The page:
I’m interested to understand, why the current proposal seems to concentrate on easily-evaluated methodology, instead of potentially more informative ‘narrative’ feedback ? Admittedly one would need to evaluate action based on narrative feedback on a ‘it led to this change locally, and complaints subsequently dropped locally’ basis – but it does not necessarily follow that the easier-to-compare/collate types of feedback, are the most valuable/informative, surely ?

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  • Sounds good. Can deal with general issues + concerns, but not specific ones as feedback is anonymous. Also no proof they are a patient or relative there.
    Friends + Family Test will give false positives, but I suspect people who implement that already knows. If negative feedback was given, frontline staff who are the ones asking these questions + doing their best, will be very upset + distracted, even if they are too professional to show it.

    Sooner or later privacy + confidentiality will be breached by patients or relatives, for naming others (patients, staff, locations, etc), reporting without permissions of those concerned, on conditions, treatments, videoing, recording, publicizing details through any feedback sites + social networks. Even if they hand write into notebooks, details may not be secure, and if mentions others they'll have a right not to be mentioned or to receive a copy of everything too.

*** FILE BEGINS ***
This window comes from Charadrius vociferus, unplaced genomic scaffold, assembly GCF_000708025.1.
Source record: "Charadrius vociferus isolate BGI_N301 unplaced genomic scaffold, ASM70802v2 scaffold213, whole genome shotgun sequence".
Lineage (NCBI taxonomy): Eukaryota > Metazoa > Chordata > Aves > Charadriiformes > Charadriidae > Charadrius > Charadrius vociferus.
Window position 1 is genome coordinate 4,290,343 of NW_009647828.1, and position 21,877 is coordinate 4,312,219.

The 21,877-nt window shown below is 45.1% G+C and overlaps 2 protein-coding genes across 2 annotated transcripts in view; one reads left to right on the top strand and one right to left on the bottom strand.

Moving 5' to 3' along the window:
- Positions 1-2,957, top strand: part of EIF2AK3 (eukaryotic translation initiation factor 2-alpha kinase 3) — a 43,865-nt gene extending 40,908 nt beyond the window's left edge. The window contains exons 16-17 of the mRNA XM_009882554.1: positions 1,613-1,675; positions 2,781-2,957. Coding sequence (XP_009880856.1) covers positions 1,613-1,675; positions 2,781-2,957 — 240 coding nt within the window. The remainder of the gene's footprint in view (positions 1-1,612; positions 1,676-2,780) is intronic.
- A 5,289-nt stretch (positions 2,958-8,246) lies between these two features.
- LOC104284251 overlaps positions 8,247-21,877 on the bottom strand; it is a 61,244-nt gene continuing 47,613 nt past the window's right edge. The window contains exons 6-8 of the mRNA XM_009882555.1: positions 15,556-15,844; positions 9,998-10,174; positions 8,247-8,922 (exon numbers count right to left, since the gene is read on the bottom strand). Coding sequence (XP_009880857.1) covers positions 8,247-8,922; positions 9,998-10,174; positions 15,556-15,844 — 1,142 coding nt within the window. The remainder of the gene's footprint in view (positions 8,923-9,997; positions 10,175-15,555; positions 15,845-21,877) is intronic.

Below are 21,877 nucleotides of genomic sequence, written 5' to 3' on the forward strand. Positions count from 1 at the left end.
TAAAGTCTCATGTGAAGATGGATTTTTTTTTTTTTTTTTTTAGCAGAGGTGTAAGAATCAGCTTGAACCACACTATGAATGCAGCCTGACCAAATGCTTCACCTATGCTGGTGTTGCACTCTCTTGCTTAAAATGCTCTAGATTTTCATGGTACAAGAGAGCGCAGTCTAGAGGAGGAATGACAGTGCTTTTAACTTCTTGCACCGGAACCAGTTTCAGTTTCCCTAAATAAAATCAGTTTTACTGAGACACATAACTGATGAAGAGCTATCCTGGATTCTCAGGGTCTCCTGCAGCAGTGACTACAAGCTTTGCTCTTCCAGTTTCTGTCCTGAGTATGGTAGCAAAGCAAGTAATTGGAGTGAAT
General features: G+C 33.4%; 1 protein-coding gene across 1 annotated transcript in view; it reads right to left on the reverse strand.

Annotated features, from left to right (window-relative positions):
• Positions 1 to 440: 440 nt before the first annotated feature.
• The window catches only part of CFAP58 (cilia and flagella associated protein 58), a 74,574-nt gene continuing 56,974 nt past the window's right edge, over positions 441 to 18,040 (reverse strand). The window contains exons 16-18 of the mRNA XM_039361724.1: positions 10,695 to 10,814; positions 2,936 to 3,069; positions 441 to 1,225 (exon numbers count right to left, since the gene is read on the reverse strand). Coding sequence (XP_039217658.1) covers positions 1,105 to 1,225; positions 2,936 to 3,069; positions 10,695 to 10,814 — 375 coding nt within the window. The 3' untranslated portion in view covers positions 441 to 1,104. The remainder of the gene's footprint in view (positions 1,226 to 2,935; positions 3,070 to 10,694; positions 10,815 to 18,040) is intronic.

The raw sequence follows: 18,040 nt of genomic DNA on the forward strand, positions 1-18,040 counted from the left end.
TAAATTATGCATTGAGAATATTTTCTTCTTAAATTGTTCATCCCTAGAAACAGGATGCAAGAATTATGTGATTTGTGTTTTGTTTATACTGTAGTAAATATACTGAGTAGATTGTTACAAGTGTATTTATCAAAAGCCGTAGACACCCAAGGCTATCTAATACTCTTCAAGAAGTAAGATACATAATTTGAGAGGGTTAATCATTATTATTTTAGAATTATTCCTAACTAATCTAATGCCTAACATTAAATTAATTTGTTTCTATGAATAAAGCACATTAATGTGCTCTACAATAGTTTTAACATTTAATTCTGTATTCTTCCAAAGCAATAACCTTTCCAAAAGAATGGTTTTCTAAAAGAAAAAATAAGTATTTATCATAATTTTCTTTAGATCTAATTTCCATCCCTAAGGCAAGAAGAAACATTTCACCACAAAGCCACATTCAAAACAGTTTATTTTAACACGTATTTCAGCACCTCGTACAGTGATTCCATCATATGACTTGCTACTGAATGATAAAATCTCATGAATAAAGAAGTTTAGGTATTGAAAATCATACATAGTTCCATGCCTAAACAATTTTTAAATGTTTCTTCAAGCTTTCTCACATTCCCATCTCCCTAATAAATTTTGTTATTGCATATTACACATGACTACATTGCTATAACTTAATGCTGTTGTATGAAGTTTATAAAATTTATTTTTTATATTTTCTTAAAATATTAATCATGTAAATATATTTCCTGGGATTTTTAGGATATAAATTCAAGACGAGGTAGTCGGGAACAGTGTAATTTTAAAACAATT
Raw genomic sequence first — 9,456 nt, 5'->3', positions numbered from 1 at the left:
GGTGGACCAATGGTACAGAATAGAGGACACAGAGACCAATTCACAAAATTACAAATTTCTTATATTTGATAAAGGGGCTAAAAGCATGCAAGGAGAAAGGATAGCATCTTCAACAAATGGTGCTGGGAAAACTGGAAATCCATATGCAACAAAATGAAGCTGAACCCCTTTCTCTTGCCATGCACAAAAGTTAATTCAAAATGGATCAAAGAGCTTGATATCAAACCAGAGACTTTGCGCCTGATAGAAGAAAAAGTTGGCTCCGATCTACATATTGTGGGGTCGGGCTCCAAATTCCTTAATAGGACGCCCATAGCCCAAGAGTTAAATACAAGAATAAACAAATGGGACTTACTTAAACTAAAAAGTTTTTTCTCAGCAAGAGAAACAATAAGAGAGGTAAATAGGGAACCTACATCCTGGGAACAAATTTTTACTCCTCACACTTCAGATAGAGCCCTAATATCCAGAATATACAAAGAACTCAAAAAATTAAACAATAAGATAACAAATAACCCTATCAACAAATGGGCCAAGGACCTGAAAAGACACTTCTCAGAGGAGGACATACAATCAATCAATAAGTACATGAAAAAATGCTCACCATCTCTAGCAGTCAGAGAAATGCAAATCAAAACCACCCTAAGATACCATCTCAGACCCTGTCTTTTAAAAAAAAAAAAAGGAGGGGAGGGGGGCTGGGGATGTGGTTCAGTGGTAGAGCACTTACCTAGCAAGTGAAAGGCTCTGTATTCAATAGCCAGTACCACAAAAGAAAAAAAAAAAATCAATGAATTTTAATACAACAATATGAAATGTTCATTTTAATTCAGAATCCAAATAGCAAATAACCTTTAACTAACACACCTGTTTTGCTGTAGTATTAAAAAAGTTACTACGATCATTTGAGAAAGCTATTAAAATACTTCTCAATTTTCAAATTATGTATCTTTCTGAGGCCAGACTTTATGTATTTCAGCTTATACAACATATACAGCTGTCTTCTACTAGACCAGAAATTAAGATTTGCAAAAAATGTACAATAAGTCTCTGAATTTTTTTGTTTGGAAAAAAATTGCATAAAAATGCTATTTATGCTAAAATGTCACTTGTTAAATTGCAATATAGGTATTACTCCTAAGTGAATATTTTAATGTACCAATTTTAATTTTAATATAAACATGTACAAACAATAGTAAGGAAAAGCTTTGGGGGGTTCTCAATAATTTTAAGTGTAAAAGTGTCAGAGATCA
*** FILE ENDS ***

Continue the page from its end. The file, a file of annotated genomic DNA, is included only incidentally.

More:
Frontline staff may feel like they're the ones under scrutiny for doing their job + subjected to harassment when someone thinks things should be done differently. If there's defensive practice now, it feels like it's only going to increase soon.

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  • Oh but it was on open display - it was easily seen by relatives but the culture was such that it was ignored and because it was ignored staff came to see their behavior as acceptable and people were afraid of repercussions if they pushed it. A relative recently told me they were happy to fill in surveys about nurses because they were happy with us but threw the GP one away as they weren't happy and they thought it would cause problems even though it was anonymous. Its usually the most vulnerable who are reluctant to complain - and I can't see this happening with this system. Its just a way of satisfying a tick box that feedback is encouraged.

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  • Bringing smartphones, mobiles, notepads, makes it tempting for opportunistic thieves, in areas of high patient turnover + visiting relatives/friends, especially where there isn't enough staff.

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  • Anonymous | 22-Feb-2013 4:43 pm

    I agree, even with anonymous paper feedback, some people were reluctant to complete + put it into the box themselves. It's not like voting papers where there's a code on every page, and anonymous can be identified to a registered individual (even if someone else fills it in).

    The most vulnerable + sickest patients generally aren't making the loudest noises and would also be reluctant to complain. I bet there been occasions where nurses have answered several call bells, a few to the same patient, only them to realise their quieter patient were deteriorating and only by luck caught it in time, while more bells were going off. I reckon the feedback there would be neglect of patients ringing the bell and not that a death was prevented.